Flying in Fog

Flying in Different Types of Fog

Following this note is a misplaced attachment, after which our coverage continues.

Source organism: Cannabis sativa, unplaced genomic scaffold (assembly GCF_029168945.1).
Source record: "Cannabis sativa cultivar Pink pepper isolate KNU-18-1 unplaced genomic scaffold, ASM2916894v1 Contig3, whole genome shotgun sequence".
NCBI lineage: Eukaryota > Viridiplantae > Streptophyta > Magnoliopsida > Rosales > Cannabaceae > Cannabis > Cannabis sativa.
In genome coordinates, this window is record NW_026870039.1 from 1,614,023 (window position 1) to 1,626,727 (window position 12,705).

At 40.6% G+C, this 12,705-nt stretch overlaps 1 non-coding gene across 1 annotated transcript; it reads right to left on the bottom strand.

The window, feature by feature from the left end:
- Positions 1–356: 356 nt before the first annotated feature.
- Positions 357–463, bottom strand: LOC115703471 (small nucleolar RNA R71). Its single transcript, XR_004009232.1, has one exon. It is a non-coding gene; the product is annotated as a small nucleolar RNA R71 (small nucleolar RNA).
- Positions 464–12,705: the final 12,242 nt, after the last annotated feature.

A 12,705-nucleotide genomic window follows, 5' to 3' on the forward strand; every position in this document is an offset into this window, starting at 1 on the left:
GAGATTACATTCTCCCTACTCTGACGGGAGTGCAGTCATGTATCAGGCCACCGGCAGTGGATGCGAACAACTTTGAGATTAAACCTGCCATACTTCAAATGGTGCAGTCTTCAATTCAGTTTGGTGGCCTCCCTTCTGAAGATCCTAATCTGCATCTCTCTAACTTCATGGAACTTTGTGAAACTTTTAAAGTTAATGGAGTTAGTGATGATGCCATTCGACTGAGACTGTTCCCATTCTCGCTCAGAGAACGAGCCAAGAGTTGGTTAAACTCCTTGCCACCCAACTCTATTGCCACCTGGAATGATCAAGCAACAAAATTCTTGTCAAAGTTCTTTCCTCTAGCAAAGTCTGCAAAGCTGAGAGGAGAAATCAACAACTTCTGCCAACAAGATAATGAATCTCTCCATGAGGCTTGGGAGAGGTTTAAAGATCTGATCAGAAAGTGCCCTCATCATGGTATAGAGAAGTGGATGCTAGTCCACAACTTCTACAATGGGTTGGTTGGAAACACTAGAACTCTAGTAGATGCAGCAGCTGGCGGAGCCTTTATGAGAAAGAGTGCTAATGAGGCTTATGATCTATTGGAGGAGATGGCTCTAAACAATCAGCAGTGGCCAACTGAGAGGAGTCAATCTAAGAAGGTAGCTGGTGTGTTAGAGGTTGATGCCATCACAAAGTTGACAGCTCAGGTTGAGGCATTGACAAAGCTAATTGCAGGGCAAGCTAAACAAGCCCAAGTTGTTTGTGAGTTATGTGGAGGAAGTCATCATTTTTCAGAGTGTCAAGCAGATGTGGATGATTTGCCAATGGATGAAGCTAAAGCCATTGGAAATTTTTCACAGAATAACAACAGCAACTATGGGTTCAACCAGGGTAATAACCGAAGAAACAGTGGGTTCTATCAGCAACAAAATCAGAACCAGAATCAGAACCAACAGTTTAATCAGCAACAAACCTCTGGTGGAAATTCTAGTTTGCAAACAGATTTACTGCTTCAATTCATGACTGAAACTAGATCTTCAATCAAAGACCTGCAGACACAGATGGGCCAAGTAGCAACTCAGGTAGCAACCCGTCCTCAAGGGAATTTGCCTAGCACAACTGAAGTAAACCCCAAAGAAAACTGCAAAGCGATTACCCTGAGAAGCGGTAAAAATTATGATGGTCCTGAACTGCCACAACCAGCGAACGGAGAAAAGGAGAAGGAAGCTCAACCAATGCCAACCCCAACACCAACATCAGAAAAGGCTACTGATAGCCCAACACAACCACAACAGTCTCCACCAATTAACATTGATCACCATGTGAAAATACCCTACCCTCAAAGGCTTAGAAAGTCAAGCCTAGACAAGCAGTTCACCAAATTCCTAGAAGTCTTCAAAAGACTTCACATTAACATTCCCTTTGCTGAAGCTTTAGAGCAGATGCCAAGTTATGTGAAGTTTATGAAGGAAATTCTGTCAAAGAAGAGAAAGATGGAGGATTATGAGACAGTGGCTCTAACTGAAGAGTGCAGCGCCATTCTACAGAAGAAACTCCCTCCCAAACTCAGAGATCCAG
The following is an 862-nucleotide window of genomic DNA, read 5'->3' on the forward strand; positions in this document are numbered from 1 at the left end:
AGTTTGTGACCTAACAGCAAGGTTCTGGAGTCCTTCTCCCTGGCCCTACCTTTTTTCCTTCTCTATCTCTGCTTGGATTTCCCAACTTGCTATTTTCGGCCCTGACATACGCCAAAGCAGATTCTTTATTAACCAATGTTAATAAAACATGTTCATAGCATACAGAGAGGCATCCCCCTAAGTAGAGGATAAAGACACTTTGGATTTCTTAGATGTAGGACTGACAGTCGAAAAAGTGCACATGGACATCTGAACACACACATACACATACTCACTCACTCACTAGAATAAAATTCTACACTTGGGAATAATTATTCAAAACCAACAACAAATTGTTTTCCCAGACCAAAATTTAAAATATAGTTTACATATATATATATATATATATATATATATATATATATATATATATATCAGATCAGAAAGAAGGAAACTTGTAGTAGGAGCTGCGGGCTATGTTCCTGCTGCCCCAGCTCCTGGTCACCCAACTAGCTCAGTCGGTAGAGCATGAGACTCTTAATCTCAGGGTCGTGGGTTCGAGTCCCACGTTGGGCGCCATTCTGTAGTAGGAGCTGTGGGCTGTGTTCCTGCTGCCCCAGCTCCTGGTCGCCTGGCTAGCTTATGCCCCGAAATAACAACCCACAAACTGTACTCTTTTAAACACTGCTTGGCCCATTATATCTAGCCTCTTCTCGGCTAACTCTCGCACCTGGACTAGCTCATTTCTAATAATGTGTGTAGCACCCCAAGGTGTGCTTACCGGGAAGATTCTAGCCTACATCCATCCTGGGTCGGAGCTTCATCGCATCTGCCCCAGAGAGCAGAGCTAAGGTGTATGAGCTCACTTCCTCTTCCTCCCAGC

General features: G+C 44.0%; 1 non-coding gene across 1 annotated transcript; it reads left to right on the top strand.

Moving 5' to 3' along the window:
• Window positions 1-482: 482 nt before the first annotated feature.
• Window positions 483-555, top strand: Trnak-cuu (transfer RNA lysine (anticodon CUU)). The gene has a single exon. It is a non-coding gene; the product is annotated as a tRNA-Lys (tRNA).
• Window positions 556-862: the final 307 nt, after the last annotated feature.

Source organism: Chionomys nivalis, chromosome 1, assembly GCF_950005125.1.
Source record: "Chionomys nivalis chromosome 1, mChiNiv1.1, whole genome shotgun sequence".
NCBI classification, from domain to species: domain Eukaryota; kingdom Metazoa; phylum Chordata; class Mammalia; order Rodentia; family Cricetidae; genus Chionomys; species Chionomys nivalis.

Foggy Facts “Caution, Sea Smoke approaching Ormond Beach.”  Lifting my view limiting device while on a practice instrument approach at Dayton Beach (KDAB), a solid wall of white clouds rolled over the ocean toward my home airport at KOMN. I immediately canceled my practice instrument approach with KDAB approach requesting direct to KOMN.  Fog is the most frequent cause of reduced surface visibility and is a persistent weather hazard. The speed with which fog can form makes it especially hazardous. In a matter of minutes, visibility can drop from Visual Flight Rules (VFR) to less than a mile. Fog can also reduce visibilities below Instrument Flight Rules (IFR) minimum approach requirements. Fog is composed of either water vapor or ice crystals. A … Read more